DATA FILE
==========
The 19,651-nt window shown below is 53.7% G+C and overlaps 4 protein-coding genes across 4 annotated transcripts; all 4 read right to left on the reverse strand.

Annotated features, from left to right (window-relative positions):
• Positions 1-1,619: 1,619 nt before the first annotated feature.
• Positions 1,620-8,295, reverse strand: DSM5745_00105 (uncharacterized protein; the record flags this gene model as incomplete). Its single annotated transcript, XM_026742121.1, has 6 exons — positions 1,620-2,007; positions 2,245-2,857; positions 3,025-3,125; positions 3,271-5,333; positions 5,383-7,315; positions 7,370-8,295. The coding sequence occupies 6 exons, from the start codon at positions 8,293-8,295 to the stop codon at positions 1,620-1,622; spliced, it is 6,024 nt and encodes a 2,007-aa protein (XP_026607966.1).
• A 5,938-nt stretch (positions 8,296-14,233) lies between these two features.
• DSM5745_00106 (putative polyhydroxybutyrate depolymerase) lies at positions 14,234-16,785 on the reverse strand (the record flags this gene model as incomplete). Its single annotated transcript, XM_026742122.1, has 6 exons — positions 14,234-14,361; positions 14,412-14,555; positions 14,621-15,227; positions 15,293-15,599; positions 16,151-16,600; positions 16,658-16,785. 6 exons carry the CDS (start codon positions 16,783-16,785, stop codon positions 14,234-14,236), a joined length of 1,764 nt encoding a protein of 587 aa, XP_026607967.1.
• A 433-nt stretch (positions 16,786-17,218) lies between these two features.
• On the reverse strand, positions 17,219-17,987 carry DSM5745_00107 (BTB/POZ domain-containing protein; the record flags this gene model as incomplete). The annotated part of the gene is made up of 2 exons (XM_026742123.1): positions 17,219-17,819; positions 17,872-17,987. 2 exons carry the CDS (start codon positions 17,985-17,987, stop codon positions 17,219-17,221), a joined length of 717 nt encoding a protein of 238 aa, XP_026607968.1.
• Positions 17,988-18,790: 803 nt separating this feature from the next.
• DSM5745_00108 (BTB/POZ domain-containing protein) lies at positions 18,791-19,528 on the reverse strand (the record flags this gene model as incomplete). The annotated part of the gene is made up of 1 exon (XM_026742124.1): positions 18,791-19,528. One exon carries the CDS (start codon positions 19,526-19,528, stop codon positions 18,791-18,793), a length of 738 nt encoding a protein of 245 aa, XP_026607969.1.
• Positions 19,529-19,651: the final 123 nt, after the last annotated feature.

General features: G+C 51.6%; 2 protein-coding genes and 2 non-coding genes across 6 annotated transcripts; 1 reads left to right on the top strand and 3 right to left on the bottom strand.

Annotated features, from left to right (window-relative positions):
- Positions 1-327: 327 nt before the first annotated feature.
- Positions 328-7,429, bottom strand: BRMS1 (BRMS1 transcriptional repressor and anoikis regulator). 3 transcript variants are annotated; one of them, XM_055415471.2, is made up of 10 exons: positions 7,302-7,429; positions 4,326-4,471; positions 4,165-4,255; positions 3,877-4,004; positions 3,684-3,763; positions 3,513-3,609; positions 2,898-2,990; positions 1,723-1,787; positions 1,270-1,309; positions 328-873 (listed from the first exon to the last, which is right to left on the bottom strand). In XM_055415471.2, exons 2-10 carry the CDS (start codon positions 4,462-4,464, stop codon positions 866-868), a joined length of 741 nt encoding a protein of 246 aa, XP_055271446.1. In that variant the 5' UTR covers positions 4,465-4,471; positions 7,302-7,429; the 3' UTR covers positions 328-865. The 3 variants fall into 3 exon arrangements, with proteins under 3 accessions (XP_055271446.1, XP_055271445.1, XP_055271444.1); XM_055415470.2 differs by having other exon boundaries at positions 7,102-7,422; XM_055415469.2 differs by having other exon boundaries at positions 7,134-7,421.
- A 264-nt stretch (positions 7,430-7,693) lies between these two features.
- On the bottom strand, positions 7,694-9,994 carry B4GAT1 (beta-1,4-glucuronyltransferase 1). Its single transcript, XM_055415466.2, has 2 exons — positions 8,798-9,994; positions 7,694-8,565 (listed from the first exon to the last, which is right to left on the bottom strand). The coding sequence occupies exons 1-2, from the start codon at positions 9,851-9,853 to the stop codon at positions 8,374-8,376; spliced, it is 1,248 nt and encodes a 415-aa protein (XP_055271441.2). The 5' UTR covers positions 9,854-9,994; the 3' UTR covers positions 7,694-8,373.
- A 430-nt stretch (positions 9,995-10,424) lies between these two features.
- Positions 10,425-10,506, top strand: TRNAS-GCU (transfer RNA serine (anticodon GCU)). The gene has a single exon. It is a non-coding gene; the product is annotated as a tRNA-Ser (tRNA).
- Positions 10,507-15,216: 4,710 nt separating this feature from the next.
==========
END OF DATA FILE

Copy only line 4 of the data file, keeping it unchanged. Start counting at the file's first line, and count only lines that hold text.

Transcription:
• Positions 1,620-8,295, reverse strand: DSM5745_00105 (uncharacterized protein; the record flags this gene model as incomplete). Its single annotated transcript, XM_026742121.1, has 6 exons — positions 1,620-2,007; positions 2,245-2,857; positions 3,025-3,125; positions 3,271-5,333; positions 5,383-7,315; positions 7,370-8,295. The coding sequence occupies 6 exons, from the start codon at positions 8,293-8,295 to the stop codon at positions 1,620-1,622; spliced, it is 6,024 nt and encodes a 2,007-aa protein (XP_026607966.1).